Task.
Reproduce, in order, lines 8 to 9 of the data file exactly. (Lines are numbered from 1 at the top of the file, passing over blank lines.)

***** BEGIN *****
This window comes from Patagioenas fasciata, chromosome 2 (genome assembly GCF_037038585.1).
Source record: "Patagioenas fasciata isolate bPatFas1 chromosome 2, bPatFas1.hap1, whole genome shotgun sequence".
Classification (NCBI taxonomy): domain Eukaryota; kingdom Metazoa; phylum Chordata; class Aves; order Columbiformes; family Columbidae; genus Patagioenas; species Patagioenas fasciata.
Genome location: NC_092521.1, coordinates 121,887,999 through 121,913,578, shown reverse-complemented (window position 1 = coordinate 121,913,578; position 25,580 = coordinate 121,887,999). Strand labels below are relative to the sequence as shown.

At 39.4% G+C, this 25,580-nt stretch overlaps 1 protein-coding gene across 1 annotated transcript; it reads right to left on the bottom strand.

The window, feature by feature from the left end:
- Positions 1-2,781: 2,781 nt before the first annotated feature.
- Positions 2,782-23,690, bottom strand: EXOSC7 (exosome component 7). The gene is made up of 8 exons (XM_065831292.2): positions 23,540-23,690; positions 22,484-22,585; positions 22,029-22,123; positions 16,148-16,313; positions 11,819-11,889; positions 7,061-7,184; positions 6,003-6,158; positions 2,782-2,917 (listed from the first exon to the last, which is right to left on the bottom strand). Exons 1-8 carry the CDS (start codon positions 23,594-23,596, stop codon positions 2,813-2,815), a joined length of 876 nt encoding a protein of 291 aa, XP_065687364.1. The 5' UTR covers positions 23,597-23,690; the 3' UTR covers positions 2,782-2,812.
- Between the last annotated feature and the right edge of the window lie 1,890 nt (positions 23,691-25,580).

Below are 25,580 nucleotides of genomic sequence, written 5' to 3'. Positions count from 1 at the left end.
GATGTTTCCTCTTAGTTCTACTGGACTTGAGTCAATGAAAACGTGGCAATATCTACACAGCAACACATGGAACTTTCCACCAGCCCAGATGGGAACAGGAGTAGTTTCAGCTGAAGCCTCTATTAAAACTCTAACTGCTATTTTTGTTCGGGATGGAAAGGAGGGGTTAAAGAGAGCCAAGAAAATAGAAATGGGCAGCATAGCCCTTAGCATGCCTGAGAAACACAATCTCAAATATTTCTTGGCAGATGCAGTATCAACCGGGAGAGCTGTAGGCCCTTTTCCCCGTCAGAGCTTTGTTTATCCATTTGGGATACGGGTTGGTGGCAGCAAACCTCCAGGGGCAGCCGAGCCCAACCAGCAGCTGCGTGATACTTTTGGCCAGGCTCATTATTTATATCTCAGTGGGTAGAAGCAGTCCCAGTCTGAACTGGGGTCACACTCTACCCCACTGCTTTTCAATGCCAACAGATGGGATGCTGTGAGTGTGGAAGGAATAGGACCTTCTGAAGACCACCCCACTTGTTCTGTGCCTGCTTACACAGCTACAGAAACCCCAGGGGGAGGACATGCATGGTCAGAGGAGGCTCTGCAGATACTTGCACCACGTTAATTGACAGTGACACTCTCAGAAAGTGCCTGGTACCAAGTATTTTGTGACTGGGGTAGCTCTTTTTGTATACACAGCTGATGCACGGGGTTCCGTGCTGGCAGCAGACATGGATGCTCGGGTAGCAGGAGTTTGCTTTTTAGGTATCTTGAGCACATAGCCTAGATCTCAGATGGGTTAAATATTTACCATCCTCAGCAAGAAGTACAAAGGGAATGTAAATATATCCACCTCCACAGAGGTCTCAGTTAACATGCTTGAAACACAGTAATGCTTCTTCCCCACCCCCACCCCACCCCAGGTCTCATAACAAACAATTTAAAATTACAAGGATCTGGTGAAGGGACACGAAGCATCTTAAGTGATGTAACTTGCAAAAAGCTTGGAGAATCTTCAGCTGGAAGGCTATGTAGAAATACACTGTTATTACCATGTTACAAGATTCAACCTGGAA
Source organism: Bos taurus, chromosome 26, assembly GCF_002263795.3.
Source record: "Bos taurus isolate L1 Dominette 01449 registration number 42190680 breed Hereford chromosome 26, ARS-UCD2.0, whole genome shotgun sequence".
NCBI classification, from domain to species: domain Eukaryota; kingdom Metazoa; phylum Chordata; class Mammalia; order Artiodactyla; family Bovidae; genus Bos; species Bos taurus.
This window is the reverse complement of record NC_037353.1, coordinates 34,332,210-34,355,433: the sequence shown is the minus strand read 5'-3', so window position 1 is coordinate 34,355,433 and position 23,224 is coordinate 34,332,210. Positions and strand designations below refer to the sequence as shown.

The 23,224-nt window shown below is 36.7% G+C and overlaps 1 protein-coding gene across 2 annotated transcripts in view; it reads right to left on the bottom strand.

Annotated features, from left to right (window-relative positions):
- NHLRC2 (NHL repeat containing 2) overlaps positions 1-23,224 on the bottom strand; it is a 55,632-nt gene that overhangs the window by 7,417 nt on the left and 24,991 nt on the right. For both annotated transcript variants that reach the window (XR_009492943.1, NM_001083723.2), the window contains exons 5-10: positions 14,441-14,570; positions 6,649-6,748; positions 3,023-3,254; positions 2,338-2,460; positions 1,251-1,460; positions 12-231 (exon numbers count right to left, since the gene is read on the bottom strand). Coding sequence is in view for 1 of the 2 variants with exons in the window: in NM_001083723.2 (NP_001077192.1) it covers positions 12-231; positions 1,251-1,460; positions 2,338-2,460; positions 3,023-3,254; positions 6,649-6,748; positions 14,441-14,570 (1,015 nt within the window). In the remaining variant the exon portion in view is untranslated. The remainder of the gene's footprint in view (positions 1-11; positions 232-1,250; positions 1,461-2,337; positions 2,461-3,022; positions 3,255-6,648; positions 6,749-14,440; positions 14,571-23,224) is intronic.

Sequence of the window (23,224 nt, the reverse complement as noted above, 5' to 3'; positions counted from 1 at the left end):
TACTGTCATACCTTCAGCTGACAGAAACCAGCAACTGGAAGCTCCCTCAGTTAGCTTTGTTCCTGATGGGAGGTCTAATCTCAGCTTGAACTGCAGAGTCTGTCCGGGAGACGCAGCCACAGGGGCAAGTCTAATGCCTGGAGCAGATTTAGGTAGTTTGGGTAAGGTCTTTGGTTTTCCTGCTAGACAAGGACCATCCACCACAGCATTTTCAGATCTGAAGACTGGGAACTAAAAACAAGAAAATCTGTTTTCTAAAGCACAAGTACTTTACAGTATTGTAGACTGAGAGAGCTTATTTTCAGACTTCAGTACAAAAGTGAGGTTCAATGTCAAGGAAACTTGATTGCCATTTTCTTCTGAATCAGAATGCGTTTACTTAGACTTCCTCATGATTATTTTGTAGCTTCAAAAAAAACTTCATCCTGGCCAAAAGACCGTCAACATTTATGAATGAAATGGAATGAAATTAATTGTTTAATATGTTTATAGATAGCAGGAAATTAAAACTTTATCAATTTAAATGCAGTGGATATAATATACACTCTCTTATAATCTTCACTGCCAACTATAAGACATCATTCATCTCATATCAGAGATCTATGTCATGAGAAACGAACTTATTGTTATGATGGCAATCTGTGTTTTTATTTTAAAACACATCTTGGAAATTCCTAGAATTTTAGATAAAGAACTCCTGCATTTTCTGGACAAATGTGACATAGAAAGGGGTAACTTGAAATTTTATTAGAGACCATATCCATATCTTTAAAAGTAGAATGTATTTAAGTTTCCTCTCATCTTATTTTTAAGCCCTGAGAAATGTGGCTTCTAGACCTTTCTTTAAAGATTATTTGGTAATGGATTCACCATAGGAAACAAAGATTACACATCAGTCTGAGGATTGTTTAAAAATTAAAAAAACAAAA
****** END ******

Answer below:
- Positions 2,782-23,690, bottom strand: EXOSC7 (exosome component 7). The gene is made up of 8 exons (XM_065831292.2): positions 23,540-23,690; positions 22,484-22,585; positions 22,029-22,123; positions 16,148-16,313; positions 11,819-11,889; positions 7,061-7,184; positions 6,003-6,158; positions 2,782-2,917 (listed from the first exon to the last, which is right to left on the bottom strand). Exons 1-8 carry the CDS (start codon positions 23,594-23,596, stop codon positions 2,813-2,815), a joined length of 876 nt encoding a protein of 291 aa, XP_065687364.1. The 5' UTR covers positions 23,597-23,690; the 3' UTR covers positions 2,782-2,812.
- Between the last annotated feature and the right edge of the window lie 1,890 nt (positions 23,691-25,580).